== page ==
Tired and sweaty though I was, I decided I liked myself. I liked all the women in that room, tired and sweaty and trying to advance their ideas and teaching and research. I liked all the tired and sweaty women who weren’t in that room too, and I especially liked all those who would never be in a room or a meeting like that, doing whatever they were doing. I liked my period, despite the cramps and general discomfort it was now causing me. And, while I felt no need to invite anyone over for a party, I really celebrated and really enjoyed International Women’s Day, freezing away under my coat and aching in my abdomen. If I’m not too busy next year, I’d like to feel that way again.
Natalie Kertes Weaver, Ph.D., is Chair and Professor of Religious Studies at Ursuline College in Pepper Pike, Ohio. Natalie’s academic books include: Marriage and Family: A Christian Theological Foundation (Anselm, 2009); Christian Thought and Practice: A Primer (Anselm, 2012); and The Theology of Suffering and Death: An Introduction for Caregivers (Routledge, 2013). Natalie’s most recent book is Made in the Image of God: Intersex and the Revisioning of Theological Anthropology (Wipf & Stock, 2014). Natalie has also authored two art books: Interior Design: Rooms of a Half-Life and Baby’s First Latin. Natalie’s areas of interest and expertise include: feminist theology; theology of suffering; theology of the family; religion and violence; and (inter)sex and theology. Natalie is a married mother of two sons, Valentine and Nathan. For pleasure, Natalie studies classical Hebrew, poetry, piano, and voice.
5 thoughts on “Integrity of the Self by Natalie Weaver”
This is one of your best posts yet. I remember sitting on a couch at Union Seminary listening to a lecture and realizing there was a huge splotch of red blood between my legs very visible on my white slacks. This is the life (or part of it) of a woman academic! Thanks for telling it. Happy women’s day, evey day!
‘The idea of sustainable infrastructures, however, hit home to me, that is, it hit me at home, in my home, where the first infrastructure, I realized, is the integrity of the self. Oneself, one’s body, one’s hygiene, one’s mind, one’s relationship with kids and colleagues, one’s ponytail head pain, one’s clothing, one’s blood, one’s work, such as mine which sent me to that conference in the first place – this, these, are the first structures that need to be sustained sustainably in a whole, healthy, human life.’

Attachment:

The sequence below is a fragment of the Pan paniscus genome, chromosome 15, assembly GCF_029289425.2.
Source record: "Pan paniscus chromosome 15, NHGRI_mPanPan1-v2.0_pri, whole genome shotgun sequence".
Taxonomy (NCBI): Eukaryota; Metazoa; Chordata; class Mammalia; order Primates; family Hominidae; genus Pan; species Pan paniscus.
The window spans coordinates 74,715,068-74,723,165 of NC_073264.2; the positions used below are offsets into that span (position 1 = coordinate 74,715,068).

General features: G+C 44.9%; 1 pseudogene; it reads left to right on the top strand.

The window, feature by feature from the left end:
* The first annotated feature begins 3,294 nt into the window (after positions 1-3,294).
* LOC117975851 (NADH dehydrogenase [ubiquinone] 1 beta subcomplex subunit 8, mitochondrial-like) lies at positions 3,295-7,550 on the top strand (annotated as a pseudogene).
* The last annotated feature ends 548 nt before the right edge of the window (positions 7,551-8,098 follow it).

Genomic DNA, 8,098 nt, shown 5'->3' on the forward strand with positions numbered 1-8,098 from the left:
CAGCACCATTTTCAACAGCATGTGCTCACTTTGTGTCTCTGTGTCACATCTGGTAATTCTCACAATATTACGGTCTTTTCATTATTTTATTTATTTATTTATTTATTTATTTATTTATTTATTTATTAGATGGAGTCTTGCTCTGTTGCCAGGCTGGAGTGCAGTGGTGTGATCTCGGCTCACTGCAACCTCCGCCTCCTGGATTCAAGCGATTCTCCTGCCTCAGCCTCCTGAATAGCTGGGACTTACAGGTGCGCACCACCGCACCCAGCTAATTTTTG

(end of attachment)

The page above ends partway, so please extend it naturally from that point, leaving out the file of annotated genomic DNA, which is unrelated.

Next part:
This struck a chord with me, thank you. In our race to attain our birthright women have been driven into the ground physically, mentally, psychologically and spiritually because our birthright seems to be in addition to our gendered duty of care. For our lives to be sustainable women need men to show up and support us.
This week I’ve been reading Gesshin Claire Greenwood’s book Bow First Ask Questions Later. It recounts her time as a Zen Buddhist Monk in Japan. One observation she makes is that enlightenment is a Male fantasy and she comes to that conclusion because Male monks sit zazen and study for very long periods of time, while the practice for female monks is in washing the dishes and sweeping the floor; preparing the food and pulling the weeds, thus providing for the bodily needs of Male monks. Zazen and study came after these duties for women – this was the case in a mixed monastery or a female one. Many nuns became ill with this regime and still returned to continue.
Sustainable living requires adequate rest – perhaps that should be the theme for next year’s International Women’s Day?
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What a jolly post! I love your decision to like yourself and all the other women. And your description of your personal infrastructure is priceless.
I love these words:..”the first infrastructure, I realized, is the integrity of the self.”International Women’s Day” came and went with me dealing with a betrayal involving two other woman and feeling just hopeless about women as a group. Solidarity just isn’t. It wasn’t until I had a dream and did some personal writing that I realized that I had inadvertently betrayed myself by taking the high road… destroying my own integrity in the process. My anger could have helped me, but I dismissed it. Thank you for reminding me that integrity of oneself includes acting on anger…
Thank you for this resonant post, Natalie! I found myself saying “yes!” internally with each sentence.